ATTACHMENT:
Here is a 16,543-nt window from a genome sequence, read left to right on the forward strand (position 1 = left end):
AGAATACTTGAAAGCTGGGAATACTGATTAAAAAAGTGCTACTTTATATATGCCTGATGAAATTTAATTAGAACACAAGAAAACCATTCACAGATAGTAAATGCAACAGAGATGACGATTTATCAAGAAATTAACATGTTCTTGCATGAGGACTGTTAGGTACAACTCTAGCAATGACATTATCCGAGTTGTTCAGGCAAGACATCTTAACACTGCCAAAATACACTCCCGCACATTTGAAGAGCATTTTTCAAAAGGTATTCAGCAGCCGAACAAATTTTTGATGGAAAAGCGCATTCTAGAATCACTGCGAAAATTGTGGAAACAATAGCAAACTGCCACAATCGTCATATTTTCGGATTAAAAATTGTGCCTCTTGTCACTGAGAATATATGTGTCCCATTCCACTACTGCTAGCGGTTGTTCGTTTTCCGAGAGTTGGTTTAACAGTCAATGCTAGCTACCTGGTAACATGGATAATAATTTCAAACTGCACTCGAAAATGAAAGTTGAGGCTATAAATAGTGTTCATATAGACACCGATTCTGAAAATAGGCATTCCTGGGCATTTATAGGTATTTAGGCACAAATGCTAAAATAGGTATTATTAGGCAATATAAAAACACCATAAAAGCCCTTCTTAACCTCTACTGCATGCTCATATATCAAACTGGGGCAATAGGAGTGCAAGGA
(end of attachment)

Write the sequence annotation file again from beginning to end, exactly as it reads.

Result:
Here is a 16,543-nt window from a genome sequence, read left to right on the forward strand (position 1 = left end):
AGAATACTTGAAAGCTGGGAATACTGATTAAAAAAGTGCTACTTTATATATGCCTGATGAAATTTAATTAGAACACAAGAAAACCATTCACAGATAGTAAATGCAACAGAGATGACGATTTATCAAGAAATTAACATGTTCTTGCATGAGGACTGTTAGGTACAACTCTAGCAATGACATTATCCGAGTTGTTCAGGCAAGACATCTTAACACTGCCAAAATACACTCCCGCACATTTGAAGAGCATTTTTCAAAAGGTATTCAGCAGCCGAACAAATTTTTGATGGAAAAGCGCATTCTAGAATCACTGCGAAAATTGTGGAAACAATAGCAAACTGCCACAATCGTCATATTTTCGGATTAAAAATTGTGCCTCTTGTCACTGAGAATATATGTGTCCCATTCCACTACTGCTAGCGGTTGTTCGTTTTCCGAGAGTTGGTTTAACAGTCAATGCTAGCTACCTGGTAACATGGATAATAATTTCAAACTGCACTCGAAAATGAAAGTTGAGGCTATAAATAGTGTTCATATAGACACCGATTCTGAAAATAGGCATTCCTGGGCATTTATAGGTATTTAGGCACAAATGCTAAAATAGGTATTATTAGGCAATATAAAAACACCATAAAAGCCCTTCTTAACCTCTACTGCATGCTCATATATCAAACTGGGGCAATAGGAGTGCAAGGA